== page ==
2. Yeah, not a fan either. BUT, Scouting Magazine does have advertisements so it stands to reason that they’d be in Bryan’s blog (it pays the bills and salary, I’m sure.) I just don’t put a log of time into reading them.

    All of these suggestions, however, apply to popcorn and any other fundraiser so they are good points.

  3. Now that BSA is saying that we really should be following IRS regs regarding Scout Accounts, how do you get full participation on the fundraising end, not just on the spending end? How do you get the many who will participate in the spending end to assist the few who will participate in the money raising? Scout spirit?

    Sometimes I think National views the world through rose colored glasses when it comes to matters like this.

  4. So we want to promote an additional unit fundraiser in the midst of the fall popcorn sale? Seems as if this would harm local councils and units efforts to be successful.

  5. Ah, how things have changed.
    Back when I was earning my Stegasaurus Husbandry Merit Badge, my Troop sold donuts. About every three or four months, we would meet at the church at 7am on a Saturday. One of the dads would go down to the Krispy Kreme bakery and come back with his stationwagon full of fresh, aromatic, gooey glazed donuts. Each pair of Scouts would load another dad or mom’s car with , say, 20 or thirty dozen donuts and we would go off and cruise a neighborhood (there were prized routes!). Go up to a door, knock knock knock. “Good morning . Would you like to buy some fresh donuts?” I think we sold them for $2 a dozen. Folks would sometimes buy 4 or 5 dozen (“oh, we wrap them up and freeze them!”) at a time. Some would close the door, shaking their heads, and say nothing. But we would have everything sold in three or four hours. People would say, “where were you last month? I am all out by now!”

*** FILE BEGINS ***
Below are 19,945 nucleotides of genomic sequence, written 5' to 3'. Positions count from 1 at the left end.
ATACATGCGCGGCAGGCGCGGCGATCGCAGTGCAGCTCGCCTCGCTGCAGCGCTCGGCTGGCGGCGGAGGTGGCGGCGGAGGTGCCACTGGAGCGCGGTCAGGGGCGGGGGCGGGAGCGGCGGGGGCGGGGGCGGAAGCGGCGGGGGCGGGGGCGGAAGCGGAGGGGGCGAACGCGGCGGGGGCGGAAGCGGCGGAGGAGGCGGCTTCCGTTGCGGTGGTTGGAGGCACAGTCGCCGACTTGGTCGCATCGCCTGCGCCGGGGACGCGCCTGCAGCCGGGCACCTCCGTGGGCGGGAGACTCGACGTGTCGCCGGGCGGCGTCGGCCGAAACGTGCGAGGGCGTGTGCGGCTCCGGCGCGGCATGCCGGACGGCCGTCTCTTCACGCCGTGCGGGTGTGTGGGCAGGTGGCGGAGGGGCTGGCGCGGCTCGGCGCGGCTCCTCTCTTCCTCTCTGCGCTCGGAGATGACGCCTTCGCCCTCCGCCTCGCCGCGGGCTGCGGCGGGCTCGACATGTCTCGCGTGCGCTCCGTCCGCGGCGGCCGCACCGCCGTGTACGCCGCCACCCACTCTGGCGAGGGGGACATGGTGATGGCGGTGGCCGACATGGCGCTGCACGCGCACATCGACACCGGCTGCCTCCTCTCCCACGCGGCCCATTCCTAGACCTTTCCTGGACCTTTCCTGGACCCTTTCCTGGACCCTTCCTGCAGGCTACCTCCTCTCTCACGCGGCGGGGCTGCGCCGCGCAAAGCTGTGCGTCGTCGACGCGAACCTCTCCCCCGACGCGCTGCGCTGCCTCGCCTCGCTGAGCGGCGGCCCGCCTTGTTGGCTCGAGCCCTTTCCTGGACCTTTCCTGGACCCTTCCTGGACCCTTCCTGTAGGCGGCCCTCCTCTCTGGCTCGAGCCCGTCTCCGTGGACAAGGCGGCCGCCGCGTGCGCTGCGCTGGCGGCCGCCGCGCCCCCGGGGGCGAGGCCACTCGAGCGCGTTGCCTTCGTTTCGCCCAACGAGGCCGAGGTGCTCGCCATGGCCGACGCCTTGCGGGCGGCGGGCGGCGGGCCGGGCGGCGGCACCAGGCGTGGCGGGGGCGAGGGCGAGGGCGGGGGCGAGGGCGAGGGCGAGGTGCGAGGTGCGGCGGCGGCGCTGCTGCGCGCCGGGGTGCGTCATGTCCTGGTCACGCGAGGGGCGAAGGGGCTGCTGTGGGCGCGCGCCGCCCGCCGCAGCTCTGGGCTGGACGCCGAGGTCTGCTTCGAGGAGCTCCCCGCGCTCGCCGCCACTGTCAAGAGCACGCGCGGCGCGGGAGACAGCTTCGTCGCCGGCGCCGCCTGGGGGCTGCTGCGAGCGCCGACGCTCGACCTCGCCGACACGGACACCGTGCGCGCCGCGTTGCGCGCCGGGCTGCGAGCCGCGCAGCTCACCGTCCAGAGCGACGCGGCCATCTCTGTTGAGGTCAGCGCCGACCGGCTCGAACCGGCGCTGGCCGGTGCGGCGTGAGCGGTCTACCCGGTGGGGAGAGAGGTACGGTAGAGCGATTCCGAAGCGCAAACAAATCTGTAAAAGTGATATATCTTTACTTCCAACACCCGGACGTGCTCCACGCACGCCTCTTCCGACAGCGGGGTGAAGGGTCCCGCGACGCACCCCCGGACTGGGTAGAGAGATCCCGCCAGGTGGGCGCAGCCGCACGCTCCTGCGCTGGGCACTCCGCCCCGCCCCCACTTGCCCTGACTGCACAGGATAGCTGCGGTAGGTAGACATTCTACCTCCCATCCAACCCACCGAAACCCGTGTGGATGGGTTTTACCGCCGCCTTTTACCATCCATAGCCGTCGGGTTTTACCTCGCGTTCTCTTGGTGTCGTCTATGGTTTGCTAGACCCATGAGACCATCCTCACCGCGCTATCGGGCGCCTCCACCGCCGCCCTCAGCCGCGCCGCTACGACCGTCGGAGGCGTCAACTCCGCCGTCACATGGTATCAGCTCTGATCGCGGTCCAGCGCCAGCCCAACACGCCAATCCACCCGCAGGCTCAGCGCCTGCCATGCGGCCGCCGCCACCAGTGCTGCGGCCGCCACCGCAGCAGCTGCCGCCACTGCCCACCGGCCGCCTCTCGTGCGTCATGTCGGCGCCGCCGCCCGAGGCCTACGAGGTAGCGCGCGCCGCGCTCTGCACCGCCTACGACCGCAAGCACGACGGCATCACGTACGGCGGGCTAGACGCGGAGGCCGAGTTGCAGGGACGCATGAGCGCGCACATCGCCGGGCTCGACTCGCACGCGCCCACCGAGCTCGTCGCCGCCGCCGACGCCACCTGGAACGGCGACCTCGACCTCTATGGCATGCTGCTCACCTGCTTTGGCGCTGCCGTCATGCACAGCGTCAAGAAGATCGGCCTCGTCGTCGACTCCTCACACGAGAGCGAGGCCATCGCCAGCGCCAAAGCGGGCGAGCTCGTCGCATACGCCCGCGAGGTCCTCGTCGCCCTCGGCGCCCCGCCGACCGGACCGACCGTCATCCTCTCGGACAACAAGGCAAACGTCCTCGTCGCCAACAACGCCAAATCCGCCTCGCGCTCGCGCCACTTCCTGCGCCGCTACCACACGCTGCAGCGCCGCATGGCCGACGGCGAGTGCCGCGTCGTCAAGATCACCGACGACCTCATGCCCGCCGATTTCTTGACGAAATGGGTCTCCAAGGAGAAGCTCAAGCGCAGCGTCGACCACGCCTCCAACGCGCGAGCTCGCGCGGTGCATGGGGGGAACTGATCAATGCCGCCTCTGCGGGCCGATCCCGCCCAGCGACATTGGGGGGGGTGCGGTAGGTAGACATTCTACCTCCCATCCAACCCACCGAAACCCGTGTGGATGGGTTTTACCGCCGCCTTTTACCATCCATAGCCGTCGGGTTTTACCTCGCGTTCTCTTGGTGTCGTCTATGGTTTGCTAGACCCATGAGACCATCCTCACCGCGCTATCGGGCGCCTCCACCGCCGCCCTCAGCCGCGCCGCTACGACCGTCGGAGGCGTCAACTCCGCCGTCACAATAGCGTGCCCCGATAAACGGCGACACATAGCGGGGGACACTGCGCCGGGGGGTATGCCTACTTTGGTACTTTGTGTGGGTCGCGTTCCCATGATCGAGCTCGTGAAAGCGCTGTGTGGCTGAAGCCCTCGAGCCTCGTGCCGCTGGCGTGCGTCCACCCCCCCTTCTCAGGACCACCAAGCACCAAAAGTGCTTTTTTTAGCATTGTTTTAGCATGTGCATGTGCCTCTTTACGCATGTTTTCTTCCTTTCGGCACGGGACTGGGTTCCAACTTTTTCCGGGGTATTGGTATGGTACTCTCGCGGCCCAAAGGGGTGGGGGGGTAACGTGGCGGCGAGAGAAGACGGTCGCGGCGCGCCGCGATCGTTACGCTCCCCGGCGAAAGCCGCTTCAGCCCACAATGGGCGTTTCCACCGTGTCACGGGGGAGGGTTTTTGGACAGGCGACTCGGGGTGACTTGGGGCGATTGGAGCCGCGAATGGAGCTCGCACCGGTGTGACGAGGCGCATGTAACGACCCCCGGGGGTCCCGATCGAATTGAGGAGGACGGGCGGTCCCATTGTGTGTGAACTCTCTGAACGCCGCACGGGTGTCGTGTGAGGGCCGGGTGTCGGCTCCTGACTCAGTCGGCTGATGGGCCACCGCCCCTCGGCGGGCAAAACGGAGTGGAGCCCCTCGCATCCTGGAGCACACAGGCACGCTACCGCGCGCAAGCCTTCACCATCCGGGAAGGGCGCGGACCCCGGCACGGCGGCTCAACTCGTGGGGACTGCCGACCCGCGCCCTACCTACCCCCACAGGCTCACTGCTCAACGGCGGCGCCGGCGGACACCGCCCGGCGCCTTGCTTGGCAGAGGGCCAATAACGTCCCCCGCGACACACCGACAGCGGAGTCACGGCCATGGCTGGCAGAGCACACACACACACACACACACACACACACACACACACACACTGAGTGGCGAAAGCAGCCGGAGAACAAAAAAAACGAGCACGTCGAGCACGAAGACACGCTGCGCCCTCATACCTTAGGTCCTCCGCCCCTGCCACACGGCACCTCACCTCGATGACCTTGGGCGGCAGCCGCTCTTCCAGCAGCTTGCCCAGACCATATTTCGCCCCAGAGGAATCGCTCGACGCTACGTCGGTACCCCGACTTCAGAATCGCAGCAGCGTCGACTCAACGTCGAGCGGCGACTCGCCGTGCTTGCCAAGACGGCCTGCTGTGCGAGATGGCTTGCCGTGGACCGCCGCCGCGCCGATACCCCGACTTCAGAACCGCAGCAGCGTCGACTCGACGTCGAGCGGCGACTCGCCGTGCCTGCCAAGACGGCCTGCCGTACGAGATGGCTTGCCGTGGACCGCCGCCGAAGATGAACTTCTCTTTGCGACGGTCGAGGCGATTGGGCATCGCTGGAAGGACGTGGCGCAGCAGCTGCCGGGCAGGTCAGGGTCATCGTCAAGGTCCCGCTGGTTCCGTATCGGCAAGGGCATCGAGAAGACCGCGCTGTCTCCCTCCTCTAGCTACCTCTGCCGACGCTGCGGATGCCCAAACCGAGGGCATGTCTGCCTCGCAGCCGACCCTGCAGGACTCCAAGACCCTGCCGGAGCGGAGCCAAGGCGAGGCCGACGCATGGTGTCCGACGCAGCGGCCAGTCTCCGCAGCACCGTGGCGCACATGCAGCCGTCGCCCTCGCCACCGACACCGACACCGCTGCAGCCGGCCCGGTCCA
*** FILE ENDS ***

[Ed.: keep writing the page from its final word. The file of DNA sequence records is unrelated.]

In uniform. No need to add “…to support Troop XYZ”.
    Paid for a lot of trips and visits. I think every Scout went free to most of the Museums and such, but we paid separately for our summer camps and weekend overnights.
    The Eagle Patrol , we would pay our Patrol Treasurer $3. and that would be the budget for all the food for the 4 or 5 meals on the campout. The Patrol Treasurer collected our Dues (weekly, at the meeting), too, and that was paid to the Troop Treasurer for us for the years dues. I mowed a lot of lawns for my dues….